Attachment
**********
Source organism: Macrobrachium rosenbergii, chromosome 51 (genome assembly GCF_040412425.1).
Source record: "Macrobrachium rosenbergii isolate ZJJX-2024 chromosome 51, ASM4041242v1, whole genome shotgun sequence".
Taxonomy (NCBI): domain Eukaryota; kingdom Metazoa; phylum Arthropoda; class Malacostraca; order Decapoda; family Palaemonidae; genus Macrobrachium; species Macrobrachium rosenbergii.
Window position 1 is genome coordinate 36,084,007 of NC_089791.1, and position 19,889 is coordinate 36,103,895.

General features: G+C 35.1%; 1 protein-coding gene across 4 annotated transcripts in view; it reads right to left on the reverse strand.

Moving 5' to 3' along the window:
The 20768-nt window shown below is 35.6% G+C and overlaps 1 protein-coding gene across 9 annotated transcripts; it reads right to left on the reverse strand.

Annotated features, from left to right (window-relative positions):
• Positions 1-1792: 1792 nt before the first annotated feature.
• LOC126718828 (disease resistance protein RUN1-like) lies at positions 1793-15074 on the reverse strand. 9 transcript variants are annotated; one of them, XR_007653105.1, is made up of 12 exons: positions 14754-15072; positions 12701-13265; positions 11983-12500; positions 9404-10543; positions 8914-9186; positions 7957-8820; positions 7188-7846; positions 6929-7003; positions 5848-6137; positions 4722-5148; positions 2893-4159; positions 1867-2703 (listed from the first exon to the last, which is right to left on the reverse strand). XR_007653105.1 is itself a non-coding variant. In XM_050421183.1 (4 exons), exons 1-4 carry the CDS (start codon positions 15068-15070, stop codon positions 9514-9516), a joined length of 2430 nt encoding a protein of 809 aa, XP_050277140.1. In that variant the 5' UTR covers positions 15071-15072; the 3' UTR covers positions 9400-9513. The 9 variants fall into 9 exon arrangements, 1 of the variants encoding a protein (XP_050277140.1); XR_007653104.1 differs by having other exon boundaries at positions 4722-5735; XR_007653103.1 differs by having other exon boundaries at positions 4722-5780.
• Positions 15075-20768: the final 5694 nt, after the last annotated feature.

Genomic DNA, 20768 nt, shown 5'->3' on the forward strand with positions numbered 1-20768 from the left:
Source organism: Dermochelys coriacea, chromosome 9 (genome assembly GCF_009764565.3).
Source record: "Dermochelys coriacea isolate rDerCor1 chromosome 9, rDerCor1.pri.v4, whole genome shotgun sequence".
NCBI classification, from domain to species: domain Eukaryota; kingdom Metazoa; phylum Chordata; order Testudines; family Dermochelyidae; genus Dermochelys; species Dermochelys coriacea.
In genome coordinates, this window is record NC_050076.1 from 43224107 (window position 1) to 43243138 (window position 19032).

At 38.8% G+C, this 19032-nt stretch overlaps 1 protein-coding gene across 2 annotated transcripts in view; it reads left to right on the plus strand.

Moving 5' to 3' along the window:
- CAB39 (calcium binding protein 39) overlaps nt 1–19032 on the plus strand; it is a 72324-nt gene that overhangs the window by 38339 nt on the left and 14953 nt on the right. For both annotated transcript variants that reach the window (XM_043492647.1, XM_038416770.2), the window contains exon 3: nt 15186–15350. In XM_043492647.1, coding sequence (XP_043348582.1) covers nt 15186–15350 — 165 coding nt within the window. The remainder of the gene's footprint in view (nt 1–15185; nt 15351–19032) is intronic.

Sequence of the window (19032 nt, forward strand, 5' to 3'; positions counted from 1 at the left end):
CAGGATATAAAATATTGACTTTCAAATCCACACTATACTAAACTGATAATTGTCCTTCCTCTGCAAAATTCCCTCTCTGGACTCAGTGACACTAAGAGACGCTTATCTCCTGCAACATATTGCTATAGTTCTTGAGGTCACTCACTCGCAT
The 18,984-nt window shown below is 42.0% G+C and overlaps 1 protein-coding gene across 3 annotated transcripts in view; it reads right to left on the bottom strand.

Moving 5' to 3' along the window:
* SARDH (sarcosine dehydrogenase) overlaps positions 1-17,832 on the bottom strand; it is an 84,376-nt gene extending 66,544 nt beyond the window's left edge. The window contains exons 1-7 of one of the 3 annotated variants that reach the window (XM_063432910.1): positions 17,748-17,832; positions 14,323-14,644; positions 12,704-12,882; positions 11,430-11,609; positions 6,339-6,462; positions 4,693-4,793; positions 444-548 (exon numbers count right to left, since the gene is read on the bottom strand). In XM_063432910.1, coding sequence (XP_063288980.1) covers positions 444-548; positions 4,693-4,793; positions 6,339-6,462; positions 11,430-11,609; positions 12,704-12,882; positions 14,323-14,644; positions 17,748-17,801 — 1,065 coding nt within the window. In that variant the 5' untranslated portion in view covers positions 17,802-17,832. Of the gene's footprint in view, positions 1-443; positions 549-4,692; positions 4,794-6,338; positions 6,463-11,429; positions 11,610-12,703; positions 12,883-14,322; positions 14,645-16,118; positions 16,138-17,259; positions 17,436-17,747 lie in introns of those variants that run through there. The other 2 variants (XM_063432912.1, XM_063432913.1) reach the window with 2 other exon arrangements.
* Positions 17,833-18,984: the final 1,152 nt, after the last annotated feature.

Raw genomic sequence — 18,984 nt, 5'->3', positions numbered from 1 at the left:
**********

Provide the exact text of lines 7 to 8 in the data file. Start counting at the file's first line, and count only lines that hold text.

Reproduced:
The 20768-nt window shown below is 35.6% G+C and overlaps 1 protein-coding gene across 9 annotated transcripts; it reads right to left on the reverse strand.

Annotated features, from left to right (window-relative positions):